Ambitious about Autism

Skilling Mainstream Education Staff in Teaching Children with Autism

To provide specialist training in autism to mainstream teachers, other children’s workforce professionals (including teaching assistants, learning support assistants, playground and lunchtime supervisors, play leaders), and parents and carers. This will improve educational provision for children and young people with autism in mainstream school and other educational settings.

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Registered Charity in England and Wales (1063184)




  • Education/Training/EmploymentEducation/Training/Employment
  • Health/WellbeingHealth/Wellbeing


  • Children (3-18)Children (3-18)
  • Young People (18-30)Young People (18-30)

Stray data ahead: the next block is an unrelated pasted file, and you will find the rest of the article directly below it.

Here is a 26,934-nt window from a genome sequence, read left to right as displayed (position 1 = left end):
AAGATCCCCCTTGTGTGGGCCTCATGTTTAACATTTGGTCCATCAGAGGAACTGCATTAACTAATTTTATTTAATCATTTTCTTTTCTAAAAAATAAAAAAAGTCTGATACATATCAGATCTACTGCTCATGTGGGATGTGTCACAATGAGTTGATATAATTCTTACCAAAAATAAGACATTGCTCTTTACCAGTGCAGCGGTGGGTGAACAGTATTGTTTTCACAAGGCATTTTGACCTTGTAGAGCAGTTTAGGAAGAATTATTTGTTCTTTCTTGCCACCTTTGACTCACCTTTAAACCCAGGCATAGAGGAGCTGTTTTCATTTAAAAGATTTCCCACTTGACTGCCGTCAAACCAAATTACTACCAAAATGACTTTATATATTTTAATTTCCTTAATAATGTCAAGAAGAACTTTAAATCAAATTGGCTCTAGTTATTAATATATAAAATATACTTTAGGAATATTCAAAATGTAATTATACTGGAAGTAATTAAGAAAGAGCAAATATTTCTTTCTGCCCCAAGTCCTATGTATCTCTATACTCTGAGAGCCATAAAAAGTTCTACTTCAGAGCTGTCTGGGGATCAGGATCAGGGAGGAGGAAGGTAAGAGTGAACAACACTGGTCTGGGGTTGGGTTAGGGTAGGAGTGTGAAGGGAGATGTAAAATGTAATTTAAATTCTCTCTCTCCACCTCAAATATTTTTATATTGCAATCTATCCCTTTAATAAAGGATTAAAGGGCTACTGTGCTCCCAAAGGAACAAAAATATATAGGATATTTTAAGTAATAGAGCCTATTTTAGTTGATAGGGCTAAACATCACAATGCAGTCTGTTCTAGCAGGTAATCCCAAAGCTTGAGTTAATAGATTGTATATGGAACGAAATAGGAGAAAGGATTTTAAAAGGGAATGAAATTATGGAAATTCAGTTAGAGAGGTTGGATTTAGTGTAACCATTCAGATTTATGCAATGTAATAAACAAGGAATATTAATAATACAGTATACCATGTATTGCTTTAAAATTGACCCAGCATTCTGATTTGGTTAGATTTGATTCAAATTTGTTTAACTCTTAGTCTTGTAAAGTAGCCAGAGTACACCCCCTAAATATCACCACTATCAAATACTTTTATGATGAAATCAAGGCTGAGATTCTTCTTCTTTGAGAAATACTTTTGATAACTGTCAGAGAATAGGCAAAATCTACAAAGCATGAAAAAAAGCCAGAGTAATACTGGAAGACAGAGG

A child’s learning and their progress at school is not only confined to the classroom, and our training and consultancy programme is specifically designed to ensure a consistency of approach from everyone with whom the child is likely to come into contact, by extending training to the wider school environment and creating an autism friendly atmosphere across the whole school. A key strength of the TreeHouse training and consultancy programme is that it will be designed and delivered by our own practitioners who have many years’ hands on experience of working with children with autism and delivering training. Results of earlier research have helped us determine the most important gaps in training and we will use this as a framework for the overall programme. In the first year we will focus on those with whom we have an existing relationship to establish their precise needs and tailor training sessions accordingly. We anticipate the project will start in Spring 2010 with a rolling programme of training running throughout the year. The outcomes will that (1) teachers and other school staff who have received autism specific training will have improved understanding, confidence and repertoire of strategies; (2) more children with autism will be able to be included in mainstream provision successfully, they will have more opportunities to achieve their potential, make progress and, in the future, live more independent lives; and (3) fewer children with autism will be excluded from school in the long-term, with consequential benefits to their parents, carers and siblings (emotionally and financially). The total project cost over three years (2010-2013) is £445,378, of which £119,000 is still needed to fully fund the work.